Manta Rays are named by the Spanish word “manta”, meaning a cloak or blanket: a fitting word for the vast, pale, winged eagle rays. Because of their horn-shaped cephalic fins, Manta Rays are also known as “devilfish”, but the joke’s on whoever came up with that name, because despite their imposing appearance, Manta Rays are actually very gentle and social, and will let humans swim close to them without hurting them. They’re filter feeders, only eating zooplankton, and they don’t have venomous spines on their tails like stingrays—their only defence is their large, powerful wings. They’re the third biggest marine species behind sharks and whales, weighing up to 1,350 kg (3,000 lb), and we only recently realised there are two different species: M. birostris reaches up to 7 metres across, and M. alfredi reaches about 5.5 metres across. They’re found in tropical and subtropical waters, and while the bigger species migrates across the ocean, the smaller species sticks to coastlines. They’re ovoviviparous, which means that their pups are born rolled up like little tubes inside a thin shell, which then hatches inside the mother. We don’t know a whole lot about them, because they’re seldom seen and hard to keep in captivity because of their sheer size—in the Georgie Aquarium in Atlanta, four Mantas live in a tank that holds more than 22 million litres of water. They’re listed as a vulnerable species, with threats include the effects of pollution, being caught in fishing nets, and being harvested for their gill rakers, which are in high demand in Chinese markets because they’re thought to cure sicknesses from chickenpox and cancer. It’s a huge shame, because from what we do know about them, Mantas are fascinating and intelligent creatures, with the largest brain to body ratio of any living fish. Read more about their conservation.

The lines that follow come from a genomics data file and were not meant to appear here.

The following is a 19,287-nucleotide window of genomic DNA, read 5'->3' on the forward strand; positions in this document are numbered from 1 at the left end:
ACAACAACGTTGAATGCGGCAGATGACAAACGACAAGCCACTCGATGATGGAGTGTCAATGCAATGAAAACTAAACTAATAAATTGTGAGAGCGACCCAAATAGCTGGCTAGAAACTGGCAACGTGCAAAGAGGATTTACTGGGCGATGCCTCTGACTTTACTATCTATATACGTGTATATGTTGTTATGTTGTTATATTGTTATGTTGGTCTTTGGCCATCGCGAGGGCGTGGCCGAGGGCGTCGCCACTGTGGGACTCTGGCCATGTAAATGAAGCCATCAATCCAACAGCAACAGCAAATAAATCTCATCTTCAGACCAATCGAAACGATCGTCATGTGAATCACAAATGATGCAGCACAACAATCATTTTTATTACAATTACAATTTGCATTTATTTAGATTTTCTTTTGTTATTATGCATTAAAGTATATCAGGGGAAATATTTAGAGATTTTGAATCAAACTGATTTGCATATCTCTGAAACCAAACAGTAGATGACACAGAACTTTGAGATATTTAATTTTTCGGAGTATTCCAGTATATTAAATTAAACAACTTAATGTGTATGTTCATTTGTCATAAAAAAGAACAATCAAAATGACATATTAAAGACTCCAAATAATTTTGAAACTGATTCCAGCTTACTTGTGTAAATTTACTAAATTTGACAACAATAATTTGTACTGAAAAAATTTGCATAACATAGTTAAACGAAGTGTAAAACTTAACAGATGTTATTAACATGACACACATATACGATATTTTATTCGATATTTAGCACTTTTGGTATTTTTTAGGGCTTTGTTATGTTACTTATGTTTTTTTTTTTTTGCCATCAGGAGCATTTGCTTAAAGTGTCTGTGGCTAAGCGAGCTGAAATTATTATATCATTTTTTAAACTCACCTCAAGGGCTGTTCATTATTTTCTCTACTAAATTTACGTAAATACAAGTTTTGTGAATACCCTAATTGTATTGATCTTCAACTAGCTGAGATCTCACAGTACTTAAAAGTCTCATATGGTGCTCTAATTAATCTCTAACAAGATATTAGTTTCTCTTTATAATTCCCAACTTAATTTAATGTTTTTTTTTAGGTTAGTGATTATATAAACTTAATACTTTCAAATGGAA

(Image Credit: Violeta Jahnel / Andrea Marshall)